«The tradition of inscribed textiles in the Islamic world dates to the passing of the Prophet Muhammad (632 A.D.), whose spiritual and political authority was transferred through the donning of his mantle. The newly formed Muslim state experienced a number of shifts in the political arena. New allegiances were often represented by epigraphic bands on textiles, particularly garments.» The practice of representing one's allegiance by including images of rulers on garments existed during the later Sasanian period in Iran, as well as in the corresponding Byzantine period, as in the example below. In the emerging context of Islam, texts replaced images.
Roundel with a Byzantine Emperor, Probably Heraclius, 8th century. Made in Egypt, possibly Panopolis (Akhmim). Tapestry weave in red, pale brown, and blue wools and undyed linen on plain-weave ground of undyed linen. Victoria and Albert Museum, London (T.794-1919)
Thereafter, in the Islamic world, honorific garments—or khil'a, in Arabic—served the dual purpose of proclaiming one's allegiance and representing a ruler's mark of of honor. The textiles for these robes of honor were generally produced in royal workshops, which used precious materials such as silk and gold-wrapped thread to weave and embroider inscriptions. The workshops and the textiles they produced are referred to in general as "tiraz," originating from the Persian word for embroidery, tarazin.
Fragment from a Turban with a Tiraz Inscription, late 10th century. Made in Egypt, Tinnis. Plain weave in blue linen with inscription in golden yellow silk thread. Benaki Museum, Athens (14997)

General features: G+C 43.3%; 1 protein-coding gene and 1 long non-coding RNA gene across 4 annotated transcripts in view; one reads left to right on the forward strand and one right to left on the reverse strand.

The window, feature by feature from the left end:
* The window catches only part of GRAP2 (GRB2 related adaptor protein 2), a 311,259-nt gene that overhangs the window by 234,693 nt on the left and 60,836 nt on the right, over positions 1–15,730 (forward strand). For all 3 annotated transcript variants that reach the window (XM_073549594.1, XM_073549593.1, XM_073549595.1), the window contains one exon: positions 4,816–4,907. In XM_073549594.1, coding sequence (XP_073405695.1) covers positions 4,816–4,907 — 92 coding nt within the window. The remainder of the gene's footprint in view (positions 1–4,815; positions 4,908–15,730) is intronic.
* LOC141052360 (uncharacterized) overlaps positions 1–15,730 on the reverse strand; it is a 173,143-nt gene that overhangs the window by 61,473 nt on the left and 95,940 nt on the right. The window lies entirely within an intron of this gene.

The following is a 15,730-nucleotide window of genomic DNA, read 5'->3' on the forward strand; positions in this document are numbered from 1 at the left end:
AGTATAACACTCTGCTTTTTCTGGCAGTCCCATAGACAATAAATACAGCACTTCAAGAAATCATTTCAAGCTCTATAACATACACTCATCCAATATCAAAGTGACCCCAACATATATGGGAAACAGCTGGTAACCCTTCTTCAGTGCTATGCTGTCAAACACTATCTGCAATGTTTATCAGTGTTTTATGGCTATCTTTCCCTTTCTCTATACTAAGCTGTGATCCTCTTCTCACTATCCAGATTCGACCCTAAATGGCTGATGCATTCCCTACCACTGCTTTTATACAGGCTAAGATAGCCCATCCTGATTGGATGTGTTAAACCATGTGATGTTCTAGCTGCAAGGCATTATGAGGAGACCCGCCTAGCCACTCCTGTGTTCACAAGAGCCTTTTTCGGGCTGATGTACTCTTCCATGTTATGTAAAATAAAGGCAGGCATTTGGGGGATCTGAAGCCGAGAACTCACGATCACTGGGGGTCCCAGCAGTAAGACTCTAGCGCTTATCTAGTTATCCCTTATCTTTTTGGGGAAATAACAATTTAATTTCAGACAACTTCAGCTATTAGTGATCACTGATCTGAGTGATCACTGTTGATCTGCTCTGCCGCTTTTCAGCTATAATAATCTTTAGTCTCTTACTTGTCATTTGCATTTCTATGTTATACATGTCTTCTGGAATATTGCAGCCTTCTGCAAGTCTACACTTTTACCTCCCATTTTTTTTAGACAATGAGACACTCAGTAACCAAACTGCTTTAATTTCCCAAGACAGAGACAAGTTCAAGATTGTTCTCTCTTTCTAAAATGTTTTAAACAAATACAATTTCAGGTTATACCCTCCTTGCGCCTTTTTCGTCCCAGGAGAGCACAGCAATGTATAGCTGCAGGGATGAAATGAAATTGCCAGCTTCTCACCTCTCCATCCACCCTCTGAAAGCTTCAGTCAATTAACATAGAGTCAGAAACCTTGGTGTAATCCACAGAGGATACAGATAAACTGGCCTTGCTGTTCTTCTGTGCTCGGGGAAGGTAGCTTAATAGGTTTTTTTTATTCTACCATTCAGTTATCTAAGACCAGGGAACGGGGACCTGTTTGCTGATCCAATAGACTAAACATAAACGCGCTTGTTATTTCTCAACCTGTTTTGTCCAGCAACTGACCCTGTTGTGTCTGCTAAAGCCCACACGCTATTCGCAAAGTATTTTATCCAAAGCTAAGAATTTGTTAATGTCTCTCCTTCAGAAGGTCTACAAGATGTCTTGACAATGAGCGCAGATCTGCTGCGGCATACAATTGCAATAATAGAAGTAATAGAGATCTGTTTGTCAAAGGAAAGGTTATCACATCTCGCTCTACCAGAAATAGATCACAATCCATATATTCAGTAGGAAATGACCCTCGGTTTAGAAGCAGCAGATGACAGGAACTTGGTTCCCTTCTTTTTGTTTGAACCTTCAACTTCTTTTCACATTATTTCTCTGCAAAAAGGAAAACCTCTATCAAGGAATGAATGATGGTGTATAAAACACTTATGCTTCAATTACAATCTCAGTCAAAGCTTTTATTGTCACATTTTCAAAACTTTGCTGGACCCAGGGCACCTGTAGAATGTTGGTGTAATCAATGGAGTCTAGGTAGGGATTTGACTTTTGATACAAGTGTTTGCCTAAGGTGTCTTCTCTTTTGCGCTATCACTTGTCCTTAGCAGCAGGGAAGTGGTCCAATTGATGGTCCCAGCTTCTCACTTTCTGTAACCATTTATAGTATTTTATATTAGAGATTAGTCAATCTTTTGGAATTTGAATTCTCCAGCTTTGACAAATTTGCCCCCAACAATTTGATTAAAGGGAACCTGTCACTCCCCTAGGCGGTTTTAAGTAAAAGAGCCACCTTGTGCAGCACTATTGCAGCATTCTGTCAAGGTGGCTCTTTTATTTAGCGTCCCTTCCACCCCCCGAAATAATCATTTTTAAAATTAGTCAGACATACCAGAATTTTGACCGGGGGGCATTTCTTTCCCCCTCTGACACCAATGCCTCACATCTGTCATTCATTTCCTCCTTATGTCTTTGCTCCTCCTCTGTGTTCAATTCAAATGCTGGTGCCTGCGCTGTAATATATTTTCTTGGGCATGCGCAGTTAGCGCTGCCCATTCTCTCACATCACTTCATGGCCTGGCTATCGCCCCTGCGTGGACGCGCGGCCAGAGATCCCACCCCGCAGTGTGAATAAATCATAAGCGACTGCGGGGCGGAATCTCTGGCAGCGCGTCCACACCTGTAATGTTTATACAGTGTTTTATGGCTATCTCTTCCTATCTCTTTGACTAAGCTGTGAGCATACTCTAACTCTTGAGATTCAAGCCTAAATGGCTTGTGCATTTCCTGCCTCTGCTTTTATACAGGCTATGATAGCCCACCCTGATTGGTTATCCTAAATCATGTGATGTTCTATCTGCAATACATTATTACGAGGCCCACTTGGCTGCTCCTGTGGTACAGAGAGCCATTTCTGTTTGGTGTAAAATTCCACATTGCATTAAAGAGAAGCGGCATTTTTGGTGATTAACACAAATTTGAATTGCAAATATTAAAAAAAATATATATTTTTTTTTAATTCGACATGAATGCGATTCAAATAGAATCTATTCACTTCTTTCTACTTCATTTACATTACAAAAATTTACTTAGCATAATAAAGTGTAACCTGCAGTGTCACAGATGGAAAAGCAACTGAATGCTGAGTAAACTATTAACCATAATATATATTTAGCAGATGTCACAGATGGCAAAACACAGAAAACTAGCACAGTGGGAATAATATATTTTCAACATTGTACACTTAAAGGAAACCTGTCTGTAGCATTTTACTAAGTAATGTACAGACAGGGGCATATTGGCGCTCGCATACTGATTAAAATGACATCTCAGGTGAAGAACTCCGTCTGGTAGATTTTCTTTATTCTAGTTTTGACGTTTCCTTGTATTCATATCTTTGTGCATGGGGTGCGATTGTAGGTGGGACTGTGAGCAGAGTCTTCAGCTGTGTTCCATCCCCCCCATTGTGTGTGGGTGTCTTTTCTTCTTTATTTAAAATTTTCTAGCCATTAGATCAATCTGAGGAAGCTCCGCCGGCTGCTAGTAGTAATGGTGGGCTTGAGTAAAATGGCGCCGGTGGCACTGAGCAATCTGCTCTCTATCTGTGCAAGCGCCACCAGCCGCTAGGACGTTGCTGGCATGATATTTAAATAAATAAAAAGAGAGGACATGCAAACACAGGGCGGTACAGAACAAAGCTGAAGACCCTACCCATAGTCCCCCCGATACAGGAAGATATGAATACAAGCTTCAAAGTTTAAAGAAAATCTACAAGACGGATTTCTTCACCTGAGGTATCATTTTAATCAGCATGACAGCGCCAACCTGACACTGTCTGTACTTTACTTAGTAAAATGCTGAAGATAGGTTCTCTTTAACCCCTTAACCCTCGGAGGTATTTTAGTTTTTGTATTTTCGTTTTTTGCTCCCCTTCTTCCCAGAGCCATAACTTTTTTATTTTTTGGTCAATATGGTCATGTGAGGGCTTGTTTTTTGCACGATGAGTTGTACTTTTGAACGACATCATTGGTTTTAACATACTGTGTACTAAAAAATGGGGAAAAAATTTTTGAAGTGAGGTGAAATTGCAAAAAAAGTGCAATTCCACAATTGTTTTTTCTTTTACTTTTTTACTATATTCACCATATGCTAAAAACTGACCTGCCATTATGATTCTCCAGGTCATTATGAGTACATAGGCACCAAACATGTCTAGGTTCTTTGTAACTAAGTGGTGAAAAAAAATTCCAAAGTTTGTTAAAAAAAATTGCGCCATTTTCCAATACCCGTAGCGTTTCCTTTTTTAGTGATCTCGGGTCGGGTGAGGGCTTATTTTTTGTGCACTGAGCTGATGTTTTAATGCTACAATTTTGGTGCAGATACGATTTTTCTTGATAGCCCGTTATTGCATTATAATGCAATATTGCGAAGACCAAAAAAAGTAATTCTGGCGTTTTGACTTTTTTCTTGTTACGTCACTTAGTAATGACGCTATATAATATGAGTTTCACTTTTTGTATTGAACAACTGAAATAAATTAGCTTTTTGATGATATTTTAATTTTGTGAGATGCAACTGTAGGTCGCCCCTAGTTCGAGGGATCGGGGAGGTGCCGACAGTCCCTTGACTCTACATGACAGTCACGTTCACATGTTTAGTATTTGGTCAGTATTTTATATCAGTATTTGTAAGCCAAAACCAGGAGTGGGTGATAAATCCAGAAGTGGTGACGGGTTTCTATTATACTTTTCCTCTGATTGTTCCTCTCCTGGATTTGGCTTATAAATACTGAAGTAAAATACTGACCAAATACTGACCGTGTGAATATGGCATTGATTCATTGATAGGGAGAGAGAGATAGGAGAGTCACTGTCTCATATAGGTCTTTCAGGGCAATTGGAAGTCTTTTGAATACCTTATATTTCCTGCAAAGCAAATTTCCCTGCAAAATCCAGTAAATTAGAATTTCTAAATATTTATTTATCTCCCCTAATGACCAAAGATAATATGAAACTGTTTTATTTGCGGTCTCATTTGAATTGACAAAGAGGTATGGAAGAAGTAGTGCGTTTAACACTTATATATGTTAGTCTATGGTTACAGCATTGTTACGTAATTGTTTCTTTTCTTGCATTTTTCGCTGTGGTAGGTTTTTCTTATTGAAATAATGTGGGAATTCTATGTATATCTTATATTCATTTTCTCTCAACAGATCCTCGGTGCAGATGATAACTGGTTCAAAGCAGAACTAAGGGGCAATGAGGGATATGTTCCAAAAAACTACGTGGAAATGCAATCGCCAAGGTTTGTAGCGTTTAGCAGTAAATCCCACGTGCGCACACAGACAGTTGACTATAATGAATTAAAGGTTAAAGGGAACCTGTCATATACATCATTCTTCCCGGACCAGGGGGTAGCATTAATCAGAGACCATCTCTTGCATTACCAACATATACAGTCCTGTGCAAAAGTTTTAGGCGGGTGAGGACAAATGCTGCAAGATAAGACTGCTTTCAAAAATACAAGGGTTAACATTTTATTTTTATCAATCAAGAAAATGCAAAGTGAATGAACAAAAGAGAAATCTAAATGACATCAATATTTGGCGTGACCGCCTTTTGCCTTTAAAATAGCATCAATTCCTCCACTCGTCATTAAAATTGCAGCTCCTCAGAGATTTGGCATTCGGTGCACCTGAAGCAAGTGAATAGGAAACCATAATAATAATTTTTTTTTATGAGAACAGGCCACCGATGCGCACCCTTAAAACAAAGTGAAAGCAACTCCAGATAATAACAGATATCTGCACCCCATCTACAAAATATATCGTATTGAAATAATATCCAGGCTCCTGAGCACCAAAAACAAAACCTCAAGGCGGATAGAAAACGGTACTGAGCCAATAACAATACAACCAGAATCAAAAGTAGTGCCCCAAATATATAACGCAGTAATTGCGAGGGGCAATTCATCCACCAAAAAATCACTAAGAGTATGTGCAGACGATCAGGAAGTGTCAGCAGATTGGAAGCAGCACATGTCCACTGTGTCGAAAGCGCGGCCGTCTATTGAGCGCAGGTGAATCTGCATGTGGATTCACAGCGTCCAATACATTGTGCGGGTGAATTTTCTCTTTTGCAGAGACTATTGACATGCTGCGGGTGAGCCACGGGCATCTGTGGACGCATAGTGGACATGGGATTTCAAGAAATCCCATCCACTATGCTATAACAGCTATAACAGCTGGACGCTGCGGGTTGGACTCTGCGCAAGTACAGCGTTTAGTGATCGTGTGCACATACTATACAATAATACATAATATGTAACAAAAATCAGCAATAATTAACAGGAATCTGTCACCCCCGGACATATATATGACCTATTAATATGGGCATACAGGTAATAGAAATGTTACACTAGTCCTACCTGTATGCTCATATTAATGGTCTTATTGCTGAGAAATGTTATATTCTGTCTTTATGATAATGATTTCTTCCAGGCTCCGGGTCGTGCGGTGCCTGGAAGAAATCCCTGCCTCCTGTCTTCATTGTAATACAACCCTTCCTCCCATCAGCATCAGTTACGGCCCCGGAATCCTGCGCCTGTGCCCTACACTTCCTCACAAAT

As with most fashion trends, the middle classes began to adopt the new style, adding epigraphy to their garments and other textiles to emulate the appearance of royal, honorific-inscribed robes. Many inscriptions on garments were talismanic in nature, and contained either blessings or proverbs to protect the wearer and attract good fortune. Coptic inscriptions on garments serving the same purpose have also been found on fragments from Egypt.
Fragment of a Shawl, 9th–10th century. Made in Egypt, the Fayyum, probably Tutun. Plain weave in polychrome wool with embroidered inscription in dark blue wool and a row of floral designs in dark blue and purplish wool; fringe along one edge. Benaki Museum, Athens (15343)
As the style was emulated beyond the boundaries of the Islamic world, the epigraphy executed in the Kufic calligraphic style is often either illegible or incorrect, lending itself to what art historians refer to as "Pseudo-Kufic" and morphing into a decorative motif of its own, as in this example:
Fragment of a Fringed Shawl, 9th–10th century. Made in Egypt. Tapestry weave in polychrome wool and linen; fringe along one edge. Benaki Museum, Athens (15608)
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Schoeser, Mary. World Textiles. New York: Thames & Hudson, 2003.
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Walker, Daniel, and Aimée Froom. Tiraz: Inscribed textiles from Islamic Workshops. New York: Metropolitan Museum of Art, 1992.